Fostering Epistemic Curiosity in School Children by Instructional Teaching Design: Classroom Realities of Indian Schools


  • Chandra B. P. Singh University Deptartment of Psychology, T M Bhagalpur University, Bhagalpur-812007, Bihar, India



Classroom, Lecturing, Curiosity, Instructional design, Education, Learners, Questions, Grades


The study attempted to answer two basic questions of classroom teaching: a. what were the most common teaching practices at the elementary school level? And b. did teachers foster curiosity in children during teaching? Classroom proceedings enfolded various teaching activities that might lead to a knowledge gap in students. 137 primary and middle schools (altogether 411 classes) were randomly selected to measure a pattern of questioning and answering during classroom teaching. Findings revealed that a large number of teachers adopted lecturing followed by writing on the board, dictating, and ignored some important teaching techniques such as explaining, demonstrating, and experimentation; though they were familiar with all these. Hardly any student asked questions to the teachers. Teachers missed to generate a gap of knowledge in them, showing hardly any use of curiosity-led instructional teaching design. Throwing any question to class or a group of students was an unplanned teaching behaviour. It was a limitation of an in-built education system that prioritised rote learning, exam scores, and grades that measured more static knowledge rather than understanding knowledge. The findings discussed limitations of the in-built education system and mindset of teachers that discouraged epistemic curiosity in children.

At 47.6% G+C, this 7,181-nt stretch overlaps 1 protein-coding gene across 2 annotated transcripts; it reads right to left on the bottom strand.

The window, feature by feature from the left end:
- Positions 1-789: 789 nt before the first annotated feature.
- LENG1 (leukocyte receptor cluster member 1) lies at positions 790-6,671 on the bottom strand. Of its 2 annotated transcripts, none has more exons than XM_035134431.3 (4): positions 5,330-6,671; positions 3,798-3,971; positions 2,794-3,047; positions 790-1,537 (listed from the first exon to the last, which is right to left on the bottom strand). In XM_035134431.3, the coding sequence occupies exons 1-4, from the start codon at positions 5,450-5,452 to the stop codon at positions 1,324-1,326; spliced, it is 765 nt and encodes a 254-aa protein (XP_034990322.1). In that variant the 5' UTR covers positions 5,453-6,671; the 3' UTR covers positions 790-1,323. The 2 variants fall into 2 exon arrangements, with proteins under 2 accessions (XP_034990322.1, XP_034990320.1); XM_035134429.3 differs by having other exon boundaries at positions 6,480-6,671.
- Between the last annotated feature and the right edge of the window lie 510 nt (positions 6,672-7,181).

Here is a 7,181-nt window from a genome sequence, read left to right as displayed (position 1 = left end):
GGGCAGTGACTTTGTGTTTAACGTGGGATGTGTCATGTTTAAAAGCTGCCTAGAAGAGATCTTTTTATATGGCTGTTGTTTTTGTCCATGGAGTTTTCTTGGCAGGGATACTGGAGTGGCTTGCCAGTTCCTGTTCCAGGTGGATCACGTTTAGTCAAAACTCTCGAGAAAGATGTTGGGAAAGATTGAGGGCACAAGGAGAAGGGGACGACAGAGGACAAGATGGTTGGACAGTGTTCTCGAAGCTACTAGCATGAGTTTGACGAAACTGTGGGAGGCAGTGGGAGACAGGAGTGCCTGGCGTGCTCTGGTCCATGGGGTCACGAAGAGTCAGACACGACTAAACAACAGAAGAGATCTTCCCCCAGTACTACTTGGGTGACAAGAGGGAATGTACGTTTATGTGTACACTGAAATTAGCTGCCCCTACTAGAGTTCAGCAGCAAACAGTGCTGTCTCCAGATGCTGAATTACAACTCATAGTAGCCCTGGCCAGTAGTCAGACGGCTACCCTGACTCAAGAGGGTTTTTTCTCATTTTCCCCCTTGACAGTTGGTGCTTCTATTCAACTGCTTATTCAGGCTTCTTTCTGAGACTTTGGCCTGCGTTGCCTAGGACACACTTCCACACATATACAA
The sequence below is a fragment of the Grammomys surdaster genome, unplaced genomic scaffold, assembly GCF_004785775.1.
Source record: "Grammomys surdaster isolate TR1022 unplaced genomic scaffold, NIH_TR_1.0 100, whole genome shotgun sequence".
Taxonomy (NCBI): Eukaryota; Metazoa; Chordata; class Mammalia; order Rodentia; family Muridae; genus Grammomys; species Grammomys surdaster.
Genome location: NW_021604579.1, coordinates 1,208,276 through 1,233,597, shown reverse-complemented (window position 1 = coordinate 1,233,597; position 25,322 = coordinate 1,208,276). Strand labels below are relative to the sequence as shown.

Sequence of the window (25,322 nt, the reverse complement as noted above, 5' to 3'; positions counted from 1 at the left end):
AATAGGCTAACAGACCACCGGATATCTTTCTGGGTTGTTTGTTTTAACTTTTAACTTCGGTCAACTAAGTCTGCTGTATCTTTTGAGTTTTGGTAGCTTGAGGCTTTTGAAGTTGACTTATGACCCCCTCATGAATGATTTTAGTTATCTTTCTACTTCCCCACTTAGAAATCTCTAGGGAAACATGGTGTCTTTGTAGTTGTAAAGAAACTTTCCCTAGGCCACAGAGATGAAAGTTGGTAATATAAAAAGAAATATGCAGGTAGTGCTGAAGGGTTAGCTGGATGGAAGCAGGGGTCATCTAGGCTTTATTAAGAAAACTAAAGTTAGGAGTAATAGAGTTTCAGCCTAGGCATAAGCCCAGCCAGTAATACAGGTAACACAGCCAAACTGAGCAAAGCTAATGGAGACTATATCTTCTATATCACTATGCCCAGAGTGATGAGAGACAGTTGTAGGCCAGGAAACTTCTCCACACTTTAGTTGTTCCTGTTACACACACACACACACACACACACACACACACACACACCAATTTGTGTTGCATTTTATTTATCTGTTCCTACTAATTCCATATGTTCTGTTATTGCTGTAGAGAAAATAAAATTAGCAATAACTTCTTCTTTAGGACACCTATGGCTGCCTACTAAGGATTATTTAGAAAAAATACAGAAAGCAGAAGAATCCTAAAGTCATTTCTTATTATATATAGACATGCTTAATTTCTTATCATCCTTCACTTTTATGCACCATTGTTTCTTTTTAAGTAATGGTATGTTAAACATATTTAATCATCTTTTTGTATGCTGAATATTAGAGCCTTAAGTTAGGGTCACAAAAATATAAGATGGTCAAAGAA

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How to Cite

Singh, C. B. P. . (2021). Fostering Epistemic Curiosity in School Children by Instructional Teaching Design: Classroom Realities of Indian Schools. Issues and Ideas in Education, 9(2), 103–112.